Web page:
Even if a date has been set for the PS Criminal Case, our attention must not be diverted away from one key point – who will be our 40th Year Prime Minister (PM)?
In just over 40 days from today Vanuatu elects its 40th Year PM after the GE on March 19th.
God forbid that a proud ‘king’ lead Vanuatu as PM as we march through the final 12 months stretch of our 40th year journey through the wilderness. An ‘Independent’ nation that doesn’t depend on and seriously acknowledges God is a proud nation; it will fall.
As we’ve witnessed in past years, there is that leadership that acknowledges the collective support and contributions of all other MPs who have helped to successfully deliver a Government’s 4-Year term. People appreciate that. Conversely, we could have heard a slightly different testimony from a different type of leader who typically says ‘I did this, I did that, it was all about ‘me’, my party, my fantastic MPs (despite their corruption of course). Me this, me that, me everything! Everything revolves around him.
To put this sentiment in perspective, we turn a few pages of history to review a classic example – the leadership of a man who was wholly emersed in his own pride. Somebody once said, ‘pride has been called the first sin’. The story of Nebuchadnezzar of Babylon – the ancient city of the nation we know today as Iraq. Hadani Ditmars – a journalist who has been reporting from the Middle East on culture, society and politics for two decades summarises the experiences of Iraq in the following words: ‘Babylon has seen it all. From its peak as the Neo-Babylonian capital under King Nebuchadnezzar through its heavy-handed 1987 reconstruction by Saddam Hussein to its post-invasion demise when American and Polish troops ran roughshod over its ruins and ISIS threatened its very existence…’.
The Babylonian King’s pride
God gave Nebuchadnezzar two dreams. Firstly he saw a towering image with a head of gold resembling Babylon but which eventually grumbled to pieces. The second dream was of a huge tree that was chopped down leaving only the stump and roots. Both dreams related to the ancient king and his demise. When the young slave boy Daniel was called in to interpret the second dream, he diplomatically informed the king that in fact the dream refered to the king himself. Bottomline is, God gave Nebuchadnezzar dominion and power; but he persistently failed to recognize God in the entire process. The end result, his fall.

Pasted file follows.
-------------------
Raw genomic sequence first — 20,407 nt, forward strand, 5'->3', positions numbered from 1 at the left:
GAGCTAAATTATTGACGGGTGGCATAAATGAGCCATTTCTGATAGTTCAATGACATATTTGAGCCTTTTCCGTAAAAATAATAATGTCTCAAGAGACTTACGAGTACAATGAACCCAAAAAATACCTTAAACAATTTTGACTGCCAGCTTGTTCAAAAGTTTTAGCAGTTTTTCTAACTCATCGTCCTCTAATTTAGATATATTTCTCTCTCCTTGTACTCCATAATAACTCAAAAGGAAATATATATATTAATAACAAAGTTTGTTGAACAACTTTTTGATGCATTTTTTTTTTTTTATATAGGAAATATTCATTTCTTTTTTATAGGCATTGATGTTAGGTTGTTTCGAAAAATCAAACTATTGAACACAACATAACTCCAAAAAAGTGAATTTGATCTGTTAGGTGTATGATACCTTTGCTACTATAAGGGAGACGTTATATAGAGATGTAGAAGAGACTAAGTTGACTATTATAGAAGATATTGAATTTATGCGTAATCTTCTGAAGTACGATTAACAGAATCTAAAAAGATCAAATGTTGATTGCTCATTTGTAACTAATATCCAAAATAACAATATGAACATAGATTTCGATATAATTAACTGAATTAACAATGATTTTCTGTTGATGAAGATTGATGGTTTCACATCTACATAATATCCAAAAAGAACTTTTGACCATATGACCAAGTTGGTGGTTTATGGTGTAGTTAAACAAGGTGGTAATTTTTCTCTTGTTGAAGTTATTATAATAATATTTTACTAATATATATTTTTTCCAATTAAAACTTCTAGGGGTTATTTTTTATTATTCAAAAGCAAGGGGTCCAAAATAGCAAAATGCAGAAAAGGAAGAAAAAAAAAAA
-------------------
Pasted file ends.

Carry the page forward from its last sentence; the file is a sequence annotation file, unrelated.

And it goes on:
Lessons for our time
On reflection, we have some leaders today that are like the ancient Babylonian king Nebuchadnezzar. Before dwelling on that, we go back further into our own independence history. The majority of our founding fathers were church leaders. That’s why they chose for us ‘Long God Yumi Stanap’ as our national motto. Our national flag has a yellow-coloured letter ‘Y’ to indicate peace and ‘the light of Christianity spreading through the archipelago’, as intended by the visionary artist, Malon Kalontas. Even our national anthem carries deep sentiments of our Christian values, besides Custom and Culture.
One key question we must answer here is, will we retain and sustain those foundational principles that embed the establishment of our nation as one that believes in the collective ‘Yumi’, or are we going to allow pride to ruin our future through a leadership that is arrogant in spirit, word and action?
For forty years we have seen Prime Ministers and governments come and go, starting with the 1st legislature leading up to the 11th which recently closed its doors in preparation for the 12th.
We have seen different sorts of leadership emerge, rise and disappear either into ordinary MP or citizenship life, or in an extreme setting, locked behind iron bars. Let’s call these the challenges of our democratic processes.
But there’s one leadership character that we must all shun. We’re talking here about the leader that believes in his own correctness, and one that particularly exhibits pride in all its form. At whatever cost, our MPs in the 12th legislature must avoid electing for PM a person that believes himself to be exclusively right; one that claims a religious backing but which denies the virtues of that true leadership that we all look for. In other words, our 40th Year PM cannot be a proud modern day Nebuchadnezzar.
The experience of a disappointed former senior Minister
To clarify the above, I quote an actual case. Two colleague Ministers were at a function together with their senior officials. One of the two leaders started speaking. He commenced by sounding ‘humble’ and serious (as he usually does), then eventually his true colours emerge. I did this, I did that, I…I…I. Speeches ended. The high ranking official of the older Minister saw that his Minister was unsettled as the latter sat there during refreshment time staring down onto the ground. Older leaders of course are not used to this kind of talk. They are more used to nationalistic and patriotic speeches concerning our common good, our struggle, our vision, and our development.
So the official approached his Minister and asked, ‘Minister, are you ok?’ The Minister responded still head bowed, ‘not really’. The official probes, ‘something wrong’? Then the answer falls from the old man’s tired lips, ‘I don’t like how that colleague speaks’. His words are all about himself...’ Conversation ends.
Upcoming MPs in the 12th Legislature, that’s the kind of Prime Minister we don’t want at the podium come 30th July 2020 addressing a nation of people who have struggled through 40 years of sweat, blood and tears. Our 40th anniversary Prime Minister has to believe and lead us on the basis of ‘We the people’. As long as it is all about ‘we the people’, then we know we are in safe and sound leadership hands.